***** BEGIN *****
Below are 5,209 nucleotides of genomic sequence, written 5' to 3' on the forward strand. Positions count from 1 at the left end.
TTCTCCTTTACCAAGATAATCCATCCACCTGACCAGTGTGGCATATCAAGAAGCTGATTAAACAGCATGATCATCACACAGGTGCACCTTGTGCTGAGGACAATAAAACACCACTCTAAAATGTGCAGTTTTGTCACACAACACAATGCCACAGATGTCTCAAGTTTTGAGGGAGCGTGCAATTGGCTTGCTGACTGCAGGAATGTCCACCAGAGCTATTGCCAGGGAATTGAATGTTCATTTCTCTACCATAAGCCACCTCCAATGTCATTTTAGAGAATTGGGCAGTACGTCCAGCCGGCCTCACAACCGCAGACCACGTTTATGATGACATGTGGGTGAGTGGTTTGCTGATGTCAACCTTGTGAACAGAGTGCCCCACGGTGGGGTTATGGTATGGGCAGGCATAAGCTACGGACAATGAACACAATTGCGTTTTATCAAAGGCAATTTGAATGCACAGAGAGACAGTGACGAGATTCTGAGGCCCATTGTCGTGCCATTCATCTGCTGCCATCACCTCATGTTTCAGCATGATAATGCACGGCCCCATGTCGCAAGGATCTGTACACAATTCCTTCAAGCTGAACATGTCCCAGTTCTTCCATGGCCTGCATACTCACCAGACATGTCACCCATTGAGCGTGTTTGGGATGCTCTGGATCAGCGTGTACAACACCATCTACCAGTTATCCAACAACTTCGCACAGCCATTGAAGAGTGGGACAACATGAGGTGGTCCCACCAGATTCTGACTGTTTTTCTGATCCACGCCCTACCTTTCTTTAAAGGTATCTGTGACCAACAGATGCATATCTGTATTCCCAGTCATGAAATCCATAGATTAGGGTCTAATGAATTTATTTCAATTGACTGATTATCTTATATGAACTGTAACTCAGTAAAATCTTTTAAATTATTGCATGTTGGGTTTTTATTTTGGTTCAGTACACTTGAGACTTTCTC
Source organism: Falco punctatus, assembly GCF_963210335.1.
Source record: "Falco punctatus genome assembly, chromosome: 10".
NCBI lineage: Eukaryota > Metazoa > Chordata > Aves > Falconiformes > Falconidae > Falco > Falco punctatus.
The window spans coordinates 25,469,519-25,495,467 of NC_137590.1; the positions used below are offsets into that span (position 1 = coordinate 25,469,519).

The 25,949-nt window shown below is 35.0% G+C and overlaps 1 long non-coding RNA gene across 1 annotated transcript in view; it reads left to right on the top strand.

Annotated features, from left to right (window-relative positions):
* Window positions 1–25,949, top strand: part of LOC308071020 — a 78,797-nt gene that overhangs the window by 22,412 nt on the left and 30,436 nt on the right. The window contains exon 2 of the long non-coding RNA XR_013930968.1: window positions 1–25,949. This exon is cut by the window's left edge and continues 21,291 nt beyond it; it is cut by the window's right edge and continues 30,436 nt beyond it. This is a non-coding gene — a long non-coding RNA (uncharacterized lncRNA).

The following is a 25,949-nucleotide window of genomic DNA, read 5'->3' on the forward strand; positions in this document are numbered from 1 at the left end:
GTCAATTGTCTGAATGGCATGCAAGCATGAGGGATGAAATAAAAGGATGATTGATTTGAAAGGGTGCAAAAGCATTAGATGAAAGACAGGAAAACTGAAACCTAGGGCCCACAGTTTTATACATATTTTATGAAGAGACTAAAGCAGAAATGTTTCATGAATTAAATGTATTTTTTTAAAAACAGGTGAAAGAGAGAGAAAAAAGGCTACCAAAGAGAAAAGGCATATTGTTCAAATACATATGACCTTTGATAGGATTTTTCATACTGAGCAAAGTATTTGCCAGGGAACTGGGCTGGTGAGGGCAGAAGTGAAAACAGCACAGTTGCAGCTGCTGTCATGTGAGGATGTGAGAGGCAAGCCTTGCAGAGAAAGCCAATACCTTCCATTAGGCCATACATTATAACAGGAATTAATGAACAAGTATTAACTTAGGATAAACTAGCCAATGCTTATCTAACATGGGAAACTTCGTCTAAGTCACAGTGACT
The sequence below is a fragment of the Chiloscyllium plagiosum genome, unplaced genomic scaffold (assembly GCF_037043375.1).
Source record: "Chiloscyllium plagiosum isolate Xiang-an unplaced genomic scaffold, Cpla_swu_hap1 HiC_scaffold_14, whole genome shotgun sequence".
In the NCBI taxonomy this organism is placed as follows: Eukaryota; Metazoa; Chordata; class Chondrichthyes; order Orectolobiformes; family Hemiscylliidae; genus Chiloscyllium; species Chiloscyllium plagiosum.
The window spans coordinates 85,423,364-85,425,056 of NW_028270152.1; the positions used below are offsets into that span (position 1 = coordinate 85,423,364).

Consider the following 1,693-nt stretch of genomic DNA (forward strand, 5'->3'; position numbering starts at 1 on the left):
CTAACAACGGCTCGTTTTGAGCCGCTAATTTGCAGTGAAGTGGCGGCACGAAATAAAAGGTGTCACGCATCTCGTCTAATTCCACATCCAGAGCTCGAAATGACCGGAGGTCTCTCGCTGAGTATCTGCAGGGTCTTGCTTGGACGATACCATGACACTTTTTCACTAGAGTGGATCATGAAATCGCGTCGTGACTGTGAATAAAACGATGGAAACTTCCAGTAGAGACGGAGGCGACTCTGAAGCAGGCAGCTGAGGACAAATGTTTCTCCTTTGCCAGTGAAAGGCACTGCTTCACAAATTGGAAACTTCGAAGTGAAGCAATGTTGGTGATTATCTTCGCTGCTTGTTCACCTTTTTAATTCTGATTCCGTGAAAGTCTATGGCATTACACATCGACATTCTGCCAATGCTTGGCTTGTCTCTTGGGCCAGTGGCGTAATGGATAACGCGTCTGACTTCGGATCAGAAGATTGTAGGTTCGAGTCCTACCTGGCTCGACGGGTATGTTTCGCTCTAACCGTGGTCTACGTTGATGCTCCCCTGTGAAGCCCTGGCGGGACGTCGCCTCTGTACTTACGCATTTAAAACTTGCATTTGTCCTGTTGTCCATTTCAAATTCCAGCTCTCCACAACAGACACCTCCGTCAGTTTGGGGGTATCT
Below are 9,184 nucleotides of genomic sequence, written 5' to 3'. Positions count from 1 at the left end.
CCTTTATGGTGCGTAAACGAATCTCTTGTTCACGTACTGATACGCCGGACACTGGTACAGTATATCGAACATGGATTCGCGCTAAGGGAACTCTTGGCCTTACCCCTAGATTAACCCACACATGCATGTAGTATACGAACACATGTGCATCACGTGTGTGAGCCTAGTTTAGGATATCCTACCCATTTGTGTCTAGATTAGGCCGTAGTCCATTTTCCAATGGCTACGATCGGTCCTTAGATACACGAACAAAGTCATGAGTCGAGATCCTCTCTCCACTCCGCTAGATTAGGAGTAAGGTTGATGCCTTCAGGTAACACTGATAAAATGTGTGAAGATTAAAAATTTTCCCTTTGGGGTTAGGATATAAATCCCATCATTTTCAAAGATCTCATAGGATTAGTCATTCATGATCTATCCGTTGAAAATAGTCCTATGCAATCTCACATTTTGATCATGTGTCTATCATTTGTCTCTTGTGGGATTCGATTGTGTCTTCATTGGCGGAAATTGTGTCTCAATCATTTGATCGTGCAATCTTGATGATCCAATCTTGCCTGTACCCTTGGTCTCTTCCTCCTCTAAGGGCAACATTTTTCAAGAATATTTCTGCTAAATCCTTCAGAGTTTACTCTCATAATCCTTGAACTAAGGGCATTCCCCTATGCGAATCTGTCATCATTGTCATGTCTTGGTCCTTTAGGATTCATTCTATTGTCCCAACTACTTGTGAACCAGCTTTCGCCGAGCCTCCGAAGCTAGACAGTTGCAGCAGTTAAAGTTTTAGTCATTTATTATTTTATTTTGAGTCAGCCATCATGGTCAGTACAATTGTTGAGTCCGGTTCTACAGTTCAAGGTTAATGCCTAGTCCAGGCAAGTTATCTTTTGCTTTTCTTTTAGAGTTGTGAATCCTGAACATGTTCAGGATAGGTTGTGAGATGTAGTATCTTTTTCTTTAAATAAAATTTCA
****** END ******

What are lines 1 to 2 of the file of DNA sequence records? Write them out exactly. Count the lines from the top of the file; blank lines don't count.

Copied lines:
Below are 5,209 nucleotides of genomic sequence, written 5' to 3' on the forward strand. Positions count from 1 at the left end.
TTCTCCTTTACCAAGATAATCCATCCACCTGACCAGTGTGGCATATCAAGAAGCTGATTAAACAGCATGATCATCACACAGGTGCACCTTGTGCTGAGGACAATAAAACACCACTCTAAAATGTGCAGTTTTGTCACACAACACAATGCCACAGATGTCTCAAGTTTTGAGGGAGCGTGCAATTGGCTTGCTGACTGCAGGAATGTCCACCAGAGCTATTGCCAGGGAATTGAATGTTCATTTCTCTACCATAAGCCACCTCCAATGTCATTTTAGAGAATTGGGCAGTACGTCCAGCCGGCCTCACAACCGCAGACCACGTTTATGATGACATGTGGGTGAGTGGTTTGCTGATGTCAACCTTGTGAACAGAGTGCCCCACGGTGGGGTTATGGTATGGGCAGGCATAAGCTACGGACAATGAACACAATTGCGTTTTATCAAAGGCAATTTGAATGCACAGAGAGACAGTGACGAGATTCTGAGGCCCATTGTCGTGCCATTCATCTGCTGCCATCACCTCATGTTTCAGCATGATAATGCACGGCCCCATGTCGCAAGGATCTGTACACAATTCCTTCAAGCTGAACATGTCCCAGTTCTTCCATGGCCTGCATACTCACCAGACATGTCACCCATTGAGCGTGTTTGGGATGCTCTGGATCAGCGTGTACAACACCATCTACCAGTTATCCAACAACTTCGCACAGCCATTGAAGAGTGGGACAACATGAGGTGGTCCCACCAGATTCTGACTGTTTTTCTGATCCACGCCCTACCTTTCTTTAAAGGTATCTGTGACCAACAGATGCATATCTGTATTCCCAGTCATGAAATCCATAGATTAGGGTCTAATGAATTTATTTCAATTGACTGATTATCTTATATGAACTGTAACTCAGTAAAATCTTTTAAATTATTGCATGTTGGGTTTTTATTTTGGTTCAGTACACTTGAGACTTTCTC